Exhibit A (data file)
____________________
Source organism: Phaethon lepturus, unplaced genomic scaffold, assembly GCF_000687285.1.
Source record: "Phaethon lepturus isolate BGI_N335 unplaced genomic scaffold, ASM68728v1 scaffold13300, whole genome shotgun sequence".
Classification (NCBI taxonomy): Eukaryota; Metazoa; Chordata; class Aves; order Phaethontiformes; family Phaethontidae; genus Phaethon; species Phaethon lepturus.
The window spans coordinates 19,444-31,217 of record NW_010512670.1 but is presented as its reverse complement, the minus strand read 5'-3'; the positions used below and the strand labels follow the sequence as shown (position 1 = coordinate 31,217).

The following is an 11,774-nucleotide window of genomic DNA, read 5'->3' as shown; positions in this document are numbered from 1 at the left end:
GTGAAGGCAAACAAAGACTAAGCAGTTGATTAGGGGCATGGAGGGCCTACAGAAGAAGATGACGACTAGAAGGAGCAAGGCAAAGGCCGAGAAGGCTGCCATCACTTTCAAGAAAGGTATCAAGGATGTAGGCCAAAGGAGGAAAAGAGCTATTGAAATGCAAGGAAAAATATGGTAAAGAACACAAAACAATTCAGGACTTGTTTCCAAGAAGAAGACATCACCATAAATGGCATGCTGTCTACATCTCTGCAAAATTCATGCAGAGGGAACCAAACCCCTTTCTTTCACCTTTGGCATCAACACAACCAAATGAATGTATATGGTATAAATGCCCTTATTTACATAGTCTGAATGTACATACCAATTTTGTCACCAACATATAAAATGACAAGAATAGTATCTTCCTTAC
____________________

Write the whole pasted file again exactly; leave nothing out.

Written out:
Source organism: Phaethon lepturus, unplaced genomic scaffold, assembly GCF_000687285.1.
Source record: "Phaethon lepturus isolate BGI_N335 unplaced genomic scaffold, ASM68728v1 scaffold13300, whole genome shotgun sequence".
Classification (NCBI taxonomy): Eukaryota; Metazoa; Chordata; class Aves; order Phaethontiformes; family Phaethontidae; genus Phaethon; species Phaethon lepturus.
The window spans coordinates 19,444-31,217 of record NW_010512670.1 but is presented as its reverse complement, the minus strand read 5'-3'; the positions used below and the strand labels follow the sequence as shown (position 1 = coordinate 31,217).

The following is an 11,774-nucleotide window of genomic DNA, read 5'->3' as shown; positions in this document are numbered from 1 at the left end:
GTGAAGGCAAACAAAGACTAAGCAGTTGATTAGGGGCATGGAGGGCCTACAGAAGAAGATGACGACTAGAAGGAGCAAGGCAAAGGCCGAGAAGGCTGCCATCACTTTCAAGAAAGGTATCAAGGATGTAGGCCAAAGGAGGAAAAGAGCTATTGAAATGCAAGGAAAAATATGGTAAAGAACACAAAACAATTCAGGACTTGTTTCCAAGAAGAAGACATCACCATAAATGGCATGCTGTCTACATCTCTGCAAAATTCATGCAGAGGGAACCAAACCCCTTTCTTTCACCTTTGGCATCAACACAACCAAATGAATGTATATGGTATAAATGCCCTTATTTACATAGTCTGAATGTACATACCAATTTTGTCACCAACATATAAAATGACAAGAATAGTATCTTCCTTAC